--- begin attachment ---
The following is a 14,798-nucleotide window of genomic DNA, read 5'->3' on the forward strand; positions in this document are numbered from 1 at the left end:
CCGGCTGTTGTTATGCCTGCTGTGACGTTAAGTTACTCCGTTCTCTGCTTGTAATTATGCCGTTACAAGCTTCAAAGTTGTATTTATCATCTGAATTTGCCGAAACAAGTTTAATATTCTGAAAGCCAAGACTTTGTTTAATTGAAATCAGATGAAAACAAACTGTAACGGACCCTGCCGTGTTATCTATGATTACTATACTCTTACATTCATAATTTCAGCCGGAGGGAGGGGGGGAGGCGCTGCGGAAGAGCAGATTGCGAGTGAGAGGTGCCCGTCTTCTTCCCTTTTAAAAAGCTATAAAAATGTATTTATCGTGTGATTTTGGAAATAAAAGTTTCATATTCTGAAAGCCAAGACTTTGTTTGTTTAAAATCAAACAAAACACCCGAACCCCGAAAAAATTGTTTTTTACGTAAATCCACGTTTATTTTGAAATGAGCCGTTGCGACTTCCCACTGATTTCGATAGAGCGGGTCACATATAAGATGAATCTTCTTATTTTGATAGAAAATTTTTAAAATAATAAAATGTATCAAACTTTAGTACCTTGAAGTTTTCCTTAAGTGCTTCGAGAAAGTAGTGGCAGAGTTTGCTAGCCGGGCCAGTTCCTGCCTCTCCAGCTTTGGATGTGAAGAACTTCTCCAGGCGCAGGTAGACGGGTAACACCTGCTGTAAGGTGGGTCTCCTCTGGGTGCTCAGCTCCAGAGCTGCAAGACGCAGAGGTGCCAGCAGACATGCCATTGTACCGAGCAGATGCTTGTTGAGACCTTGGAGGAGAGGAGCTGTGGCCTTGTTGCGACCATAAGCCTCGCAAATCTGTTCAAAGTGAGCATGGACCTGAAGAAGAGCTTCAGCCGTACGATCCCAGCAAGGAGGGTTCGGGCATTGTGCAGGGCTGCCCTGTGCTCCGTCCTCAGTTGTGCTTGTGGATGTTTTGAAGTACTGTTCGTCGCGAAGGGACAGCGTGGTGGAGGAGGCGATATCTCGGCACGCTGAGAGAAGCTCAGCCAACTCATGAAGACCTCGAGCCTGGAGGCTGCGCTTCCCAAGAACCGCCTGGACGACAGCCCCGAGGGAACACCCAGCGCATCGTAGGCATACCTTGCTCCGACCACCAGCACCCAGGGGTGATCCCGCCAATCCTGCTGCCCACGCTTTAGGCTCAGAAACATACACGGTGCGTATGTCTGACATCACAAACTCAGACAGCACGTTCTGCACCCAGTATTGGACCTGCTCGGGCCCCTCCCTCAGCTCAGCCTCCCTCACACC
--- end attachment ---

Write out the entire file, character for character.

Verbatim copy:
The following is a 14,798-nucleotide window of genomic DNA, read 5'->3' on the forward strand; positions in this document are numbered from 1 at the left end:
CCGGCTGTTGTTATGCCTGCTGTGACGTTAAGTTACTCCGTTCTCTGCTTGTAATTATGCCGTTACAAGCTTCAAAGTTGTATTTATCATCTGAATTTGCCGAAACAAGTTTAATATTCTGAAAGCCAAGACTTTGTTTAATTGAAATCAGATGAAAACAAACTGTAACGGACCCTGCCGTGTTATCTATGATTACTATACTCTTACATTCATAATTTCAGCCGGAGGGAGGGGGGGAGGCGCTGCGGAAGAGCAGATTGCGAGTGAGAGGTGCCCGTCTTCTTCCCTTTTAAAAAGCTATAAAAATGTATTTATCGTGTGATTTTGGAAATAAAAGTTTCATATTCTGAAAGCCAAGACTTTGTTTGTTTAAAATCAAACAAAACACCCGAACCCCGAAAAAATTGTTTTTTACGTAAATCCACGTTTATTTTGAAATGAGCCGTTGCGACTTCCCACTGATTTCGATAGAGCGGGTCACATATAAGATGAATCTTCTTATTTTGATAGAAAATTTTTAAAATAATAAAATGTATCAAACTTTAGTACCTTGAAGTTTTCCTTAAGTGCTTCGAGAAAGTAGTGGCAGAGTTTGCTAGCCGGGCCAGTTCCTGCCTCTCCAGCTTTGGATGTGAAGAACTTCTCCAGGCGCAGGTAGACGGGTAACACCTGCTGTAAGGTGGGTCTCCTCTGGGTGCTCAGCTCCAGAGCTGCAAGACGCAGAGGTGCCAGCAGACATGCCATTGTACCGAGCAGATGCTTGTTGAGACCTTGGAGGAGAGGAGCTGTGGCCTTGTTGCGACCATAAGCCTCGCAAATCTGTTCAAAGTGAGCATGGACCTGAAGAAGAGCTTCAGCCGTACGATCCCAGCAAGGAGGGTTCGGGCATTGTGCAGGGCTGCCCTGTGCTCCGTCCTCAGTTGTGCTTGTGGATGTTTTGAAGTACTGTTCGTCGCGAAGGGACAGCGTGGTGGAGGAGGCGATATCTCGGCACGCTGAGAGAAGCTCAGCCAACTCATGAAGACCTCGAGCCTGGAGGCTGCGCTTCCCAAGAACCGCCTGGACGACAGCCCCGAGGGAACACCCAGCGCATCGTAGGCATACCTTGCTCCGACCACCAGCACCCAGGGGTGATCCCGCCAATCCTGCTGCCCACGCTTTAGGCTCAGAAACATACACGGTGCGTATGTCTGACATCACAAACTCAGACAGCACGTTCTGCACCCAGTATTGGACCTGCTCGGGCCCCTCCCTCAGCTCAGCCTCCCTCACACC